Was Napoleon poisoned? Did King Rama VIII shoot himself? And just whose bones were found in the Temple prison? Only the bones know.
MacLeod provides here a neat introduction to the art and science of forensics, which examines the physical evidence of a death scene through DNA analysis, fingerprinting, bone analysis, autopsies, blood tests, X-rays and a slew of other high-tech methods. She examines seven particular cases in which the verdict had long been in dispute: the deaths of the Mayan royal family, Napoleon, the Man in the Iron Mask, King Rama VIII of Thailand, Grand Duchess Anastasia, King Tut and Marie-Antoinette’s son. Each episode is a taut short story, complete with historical context, conjectures, and plenty of background information and colorful minutiae (“Anastasia always had lots of energy, despite her painful bunions”). The canny unraveling of the evidence reveals the thought process of each forensic team. It will come as a shock to many that what they thought they knew about the deaths of these characters has been overthrown by recent forensic discoveries. In real life, forensics can be slow and tedious, but MacLeod invests these high-profile deaths with considerable vim and drama. A good selection of staged and archival photographs and artwork accompany the stories.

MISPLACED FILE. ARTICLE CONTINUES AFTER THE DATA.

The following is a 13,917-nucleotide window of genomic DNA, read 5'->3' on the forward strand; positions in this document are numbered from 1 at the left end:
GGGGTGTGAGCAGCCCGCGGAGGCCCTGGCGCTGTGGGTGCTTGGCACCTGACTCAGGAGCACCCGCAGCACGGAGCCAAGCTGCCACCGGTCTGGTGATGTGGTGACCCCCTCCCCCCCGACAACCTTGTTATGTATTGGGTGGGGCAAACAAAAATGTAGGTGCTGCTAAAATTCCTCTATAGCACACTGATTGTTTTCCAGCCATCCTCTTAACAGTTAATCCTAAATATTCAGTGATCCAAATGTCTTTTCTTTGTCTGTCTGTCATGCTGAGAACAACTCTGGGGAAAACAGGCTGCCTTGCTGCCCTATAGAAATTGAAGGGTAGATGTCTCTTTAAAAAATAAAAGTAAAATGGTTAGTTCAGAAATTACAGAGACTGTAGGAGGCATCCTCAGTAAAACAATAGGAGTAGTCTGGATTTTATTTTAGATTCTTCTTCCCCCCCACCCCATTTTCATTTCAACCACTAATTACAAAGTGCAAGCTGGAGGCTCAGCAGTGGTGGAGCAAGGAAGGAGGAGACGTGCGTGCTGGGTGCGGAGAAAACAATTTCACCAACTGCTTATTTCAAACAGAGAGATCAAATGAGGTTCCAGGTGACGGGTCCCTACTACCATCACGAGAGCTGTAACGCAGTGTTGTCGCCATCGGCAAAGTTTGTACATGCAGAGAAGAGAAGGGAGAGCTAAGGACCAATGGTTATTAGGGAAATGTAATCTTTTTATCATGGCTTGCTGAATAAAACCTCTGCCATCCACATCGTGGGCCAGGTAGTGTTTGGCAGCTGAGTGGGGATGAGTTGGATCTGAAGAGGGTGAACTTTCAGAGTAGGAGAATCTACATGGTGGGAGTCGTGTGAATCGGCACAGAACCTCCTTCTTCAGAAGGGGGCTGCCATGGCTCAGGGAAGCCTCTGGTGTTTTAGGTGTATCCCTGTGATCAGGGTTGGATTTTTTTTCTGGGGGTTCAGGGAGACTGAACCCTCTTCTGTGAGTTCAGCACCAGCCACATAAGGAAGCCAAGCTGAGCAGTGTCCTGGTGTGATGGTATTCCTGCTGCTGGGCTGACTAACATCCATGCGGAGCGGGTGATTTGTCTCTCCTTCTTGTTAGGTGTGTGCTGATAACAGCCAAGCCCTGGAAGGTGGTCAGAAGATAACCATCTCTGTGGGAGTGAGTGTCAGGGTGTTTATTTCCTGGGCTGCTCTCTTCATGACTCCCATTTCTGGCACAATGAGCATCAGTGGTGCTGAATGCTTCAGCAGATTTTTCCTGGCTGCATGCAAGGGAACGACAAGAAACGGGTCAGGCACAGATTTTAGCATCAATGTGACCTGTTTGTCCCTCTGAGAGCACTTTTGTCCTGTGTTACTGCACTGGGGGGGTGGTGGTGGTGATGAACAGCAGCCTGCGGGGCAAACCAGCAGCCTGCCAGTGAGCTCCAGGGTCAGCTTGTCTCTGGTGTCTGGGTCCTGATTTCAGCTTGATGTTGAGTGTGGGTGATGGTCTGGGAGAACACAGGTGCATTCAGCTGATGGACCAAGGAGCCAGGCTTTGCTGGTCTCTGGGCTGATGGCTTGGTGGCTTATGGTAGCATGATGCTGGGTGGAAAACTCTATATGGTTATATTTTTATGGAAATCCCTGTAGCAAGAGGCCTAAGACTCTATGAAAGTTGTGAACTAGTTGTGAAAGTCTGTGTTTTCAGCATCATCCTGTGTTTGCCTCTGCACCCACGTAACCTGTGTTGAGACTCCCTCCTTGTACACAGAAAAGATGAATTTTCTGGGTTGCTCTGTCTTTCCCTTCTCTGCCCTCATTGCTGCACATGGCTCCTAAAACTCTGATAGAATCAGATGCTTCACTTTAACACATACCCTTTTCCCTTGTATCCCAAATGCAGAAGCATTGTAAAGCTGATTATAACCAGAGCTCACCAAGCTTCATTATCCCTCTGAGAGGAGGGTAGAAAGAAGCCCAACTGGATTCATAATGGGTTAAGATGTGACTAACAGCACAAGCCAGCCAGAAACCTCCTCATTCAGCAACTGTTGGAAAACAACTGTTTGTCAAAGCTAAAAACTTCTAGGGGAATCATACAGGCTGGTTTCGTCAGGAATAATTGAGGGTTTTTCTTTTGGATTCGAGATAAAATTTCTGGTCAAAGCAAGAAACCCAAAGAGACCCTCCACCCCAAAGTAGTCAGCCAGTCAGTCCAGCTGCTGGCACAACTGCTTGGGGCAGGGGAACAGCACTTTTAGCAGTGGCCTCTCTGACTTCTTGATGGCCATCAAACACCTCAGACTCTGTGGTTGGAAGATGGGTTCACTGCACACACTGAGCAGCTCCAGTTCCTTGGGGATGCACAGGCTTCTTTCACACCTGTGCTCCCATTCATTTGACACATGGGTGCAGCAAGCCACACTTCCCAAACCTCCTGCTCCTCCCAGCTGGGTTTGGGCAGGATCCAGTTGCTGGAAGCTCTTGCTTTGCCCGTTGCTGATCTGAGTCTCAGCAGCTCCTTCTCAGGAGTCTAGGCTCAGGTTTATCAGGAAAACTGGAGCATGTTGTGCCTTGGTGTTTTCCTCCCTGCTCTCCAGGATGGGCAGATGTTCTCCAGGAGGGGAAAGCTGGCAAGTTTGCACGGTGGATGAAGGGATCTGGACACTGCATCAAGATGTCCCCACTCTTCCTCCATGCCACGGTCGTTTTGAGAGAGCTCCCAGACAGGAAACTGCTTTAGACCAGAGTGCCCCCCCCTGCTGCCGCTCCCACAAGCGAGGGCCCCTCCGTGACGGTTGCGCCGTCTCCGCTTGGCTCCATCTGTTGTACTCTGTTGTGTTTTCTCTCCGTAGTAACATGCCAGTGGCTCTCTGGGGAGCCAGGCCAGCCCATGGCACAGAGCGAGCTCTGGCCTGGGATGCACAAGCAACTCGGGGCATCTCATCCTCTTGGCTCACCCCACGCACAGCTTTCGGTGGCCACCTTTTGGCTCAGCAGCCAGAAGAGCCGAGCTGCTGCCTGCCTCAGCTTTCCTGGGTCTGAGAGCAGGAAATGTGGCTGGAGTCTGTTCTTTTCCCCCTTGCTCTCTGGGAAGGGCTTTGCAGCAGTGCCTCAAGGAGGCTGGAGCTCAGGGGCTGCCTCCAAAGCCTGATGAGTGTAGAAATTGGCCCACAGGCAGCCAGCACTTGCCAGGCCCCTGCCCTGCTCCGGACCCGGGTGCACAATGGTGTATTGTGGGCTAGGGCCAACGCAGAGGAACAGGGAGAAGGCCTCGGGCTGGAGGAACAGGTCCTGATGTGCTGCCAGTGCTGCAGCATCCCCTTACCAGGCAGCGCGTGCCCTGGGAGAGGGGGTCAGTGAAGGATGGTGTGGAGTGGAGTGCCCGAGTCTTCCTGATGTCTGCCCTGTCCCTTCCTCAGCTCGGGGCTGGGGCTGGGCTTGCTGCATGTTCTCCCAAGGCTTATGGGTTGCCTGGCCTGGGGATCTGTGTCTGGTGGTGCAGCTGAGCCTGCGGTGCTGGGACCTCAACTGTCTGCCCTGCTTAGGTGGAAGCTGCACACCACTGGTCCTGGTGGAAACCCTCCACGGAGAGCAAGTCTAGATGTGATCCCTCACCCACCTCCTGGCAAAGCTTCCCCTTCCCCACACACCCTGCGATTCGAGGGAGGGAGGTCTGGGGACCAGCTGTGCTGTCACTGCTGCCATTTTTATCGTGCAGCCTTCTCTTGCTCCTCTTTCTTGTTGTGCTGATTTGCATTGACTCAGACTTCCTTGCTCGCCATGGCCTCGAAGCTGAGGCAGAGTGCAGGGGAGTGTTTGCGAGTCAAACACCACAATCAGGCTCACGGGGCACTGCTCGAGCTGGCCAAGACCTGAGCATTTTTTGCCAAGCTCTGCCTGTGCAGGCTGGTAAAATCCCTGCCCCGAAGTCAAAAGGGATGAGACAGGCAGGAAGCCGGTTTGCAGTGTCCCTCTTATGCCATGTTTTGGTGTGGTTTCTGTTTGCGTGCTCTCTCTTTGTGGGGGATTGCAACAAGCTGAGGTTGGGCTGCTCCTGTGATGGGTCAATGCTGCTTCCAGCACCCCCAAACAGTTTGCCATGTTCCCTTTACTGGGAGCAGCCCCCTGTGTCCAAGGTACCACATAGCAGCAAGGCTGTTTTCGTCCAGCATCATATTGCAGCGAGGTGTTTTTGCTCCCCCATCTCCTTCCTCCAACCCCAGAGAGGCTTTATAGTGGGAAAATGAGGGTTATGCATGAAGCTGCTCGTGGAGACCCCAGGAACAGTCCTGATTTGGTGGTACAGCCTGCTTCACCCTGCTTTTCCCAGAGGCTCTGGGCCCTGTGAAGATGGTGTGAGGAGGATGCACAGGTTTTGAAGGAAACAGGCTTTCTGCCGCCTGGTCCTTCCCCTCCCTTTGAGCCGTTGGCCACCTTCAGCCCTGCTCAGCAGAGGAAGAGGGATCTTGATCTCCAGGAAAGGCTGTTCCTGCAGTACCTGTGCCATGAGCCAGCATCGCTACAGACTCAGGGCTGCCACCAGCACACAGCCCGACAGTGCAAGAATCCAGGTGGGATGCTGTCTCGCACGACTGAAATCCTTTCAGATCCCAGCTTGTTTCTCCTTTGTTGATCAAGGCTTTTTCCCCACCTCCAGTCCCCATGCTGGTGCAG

A fully fleshed and crisply told story of forensics at its romantic best. (glossary, sources, further reading, index) (Nonfiction. 10-12)